The biggest problem with competing to earn 1sts from a marketing standpoint is that just about everybody is toting ribbons on their websites! "Best in the World" vs. "Best of the Bests at Walmart" are meaningless to the bulk of our customers. They cannot differentiate between the two. Therefore it dilutes the meaningfulness and hard work associated with the real accomplishments.
I've had a handful of potential customers call and amongst various questions have asked "if I've won any ribbons". I use to try to explain to them that there are varying levels - blah, blah, blah and that commercial taxidermy blah, blah, blah. And it truly is a waste of time to try and convince those few that ask. If I had ANY ribbons that probably would've swayed them even if it were "Best in Marty's Basement"! I've actually thought about having a couple of them made up to display as a joke in my shop - "Best All Around Fish With One Eye", Best in Show (No other entries), etc., etc...
I compete to challenge myself and promote. Currently I have a couple endeavors that will benefit from such efforts. I do price out all work in the shop and like Craig said I would charge accordingly. My top line customer work is very very good and would do real well at shows, however like Bill stated it does like the subtle "judge" stuff. Prices in my studio range from $11 per inch for a lower end mount(my wholesale stuff) and climb to $45 per inch for a very nice pedastal mount. You would be surprised at how many high priced fish I do per year. More than I want to, actually. We need to remember we aren't just taxidermists we are salesmen and women as well. I do keep the show mounts for display as well as the lesser quality work and help the customer decide what he/she would like. I would say Randy your answer is you run your business your way and give the customer what they paid for. Thats my two cents- now I need some sleep I still have 1200 hours of fish work to do for the world show--l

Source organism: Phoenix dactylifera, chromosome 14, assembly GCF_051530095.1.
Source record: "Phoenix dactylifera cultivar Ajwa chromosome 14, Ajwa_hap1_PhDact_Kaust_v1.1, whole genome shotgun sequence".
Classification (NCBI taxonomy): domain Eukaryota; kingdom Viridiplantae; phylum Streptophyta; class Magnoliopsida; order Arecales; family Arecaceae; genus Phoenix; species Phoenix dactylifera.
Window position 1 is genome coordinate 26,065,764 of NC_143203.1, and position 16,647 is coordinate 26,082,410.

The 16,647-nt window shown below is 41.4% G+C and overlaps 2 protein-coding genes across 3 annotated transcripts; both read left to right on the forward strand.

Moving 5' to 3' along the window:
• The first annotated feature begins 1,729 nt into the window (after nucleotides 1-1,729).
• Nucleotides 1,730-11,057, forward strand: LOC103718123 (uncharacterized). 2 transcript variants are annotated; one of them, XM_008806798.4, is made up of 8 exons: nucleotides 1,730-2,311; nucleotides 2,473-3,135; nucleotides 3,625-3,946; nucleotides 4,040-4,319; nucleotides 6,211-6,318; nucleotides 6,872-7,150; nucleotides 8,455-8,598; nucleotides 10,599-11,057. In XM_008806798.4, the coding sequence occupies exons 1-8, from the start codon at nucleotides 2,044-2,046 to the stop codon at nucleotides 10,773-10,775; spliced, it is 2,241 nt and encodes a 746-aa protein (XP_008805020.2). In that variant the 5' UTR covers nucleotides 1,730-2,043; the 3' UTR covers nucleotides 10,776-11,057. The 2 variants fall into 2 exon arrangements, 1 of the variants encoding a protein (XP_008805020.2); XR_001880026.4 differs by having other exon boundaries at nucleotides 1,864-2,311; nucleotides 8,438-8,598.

I to do like you. I have over a hundred fish mounts on display. Example 4 pike mounts starting at 400 - 950 wall mounts competion mount add 1500 to cost. My problem I dont have the people any more. The problem I see with customer and competion is other taxidermist cutting work down. I to could compete for best in world and put a couple hundred hours in it but I dont have the drive anymore. I think you will do great at the world show you have the drive. You will win a best in world title I can see it in your work. Go for it you will susceed. I was thinking quite sersous about competing for best in world title with a walleye burbot and a lion fish and maybe a brook trout skin and repros. But when I seen your rainbow I decided not to I dont have the drive to put countlist hours into it. I do have the time not that much customer work lately. Great job again. Randy D.
..."boosting their egos" that sort've has a negative condentation to it and I'm not sure those are the words I'm looking for.
What I mean is that after all that hard work and effort a first place ribbon makes one feel good about themselves. They have accomplished their goals. Just like anything that you work extra hard for, it provides a sense of self worth. Recognition and admiration by our peers makes us feel good about ourselves and there's absolutley nothing wrong or negative about that! I enjoy looking at how far some of these artist's can go. The bar is constantly being raised. Kudos to those that have made the sacrifices and possess the talent to win at these levels. Frankly, I am envious of you all...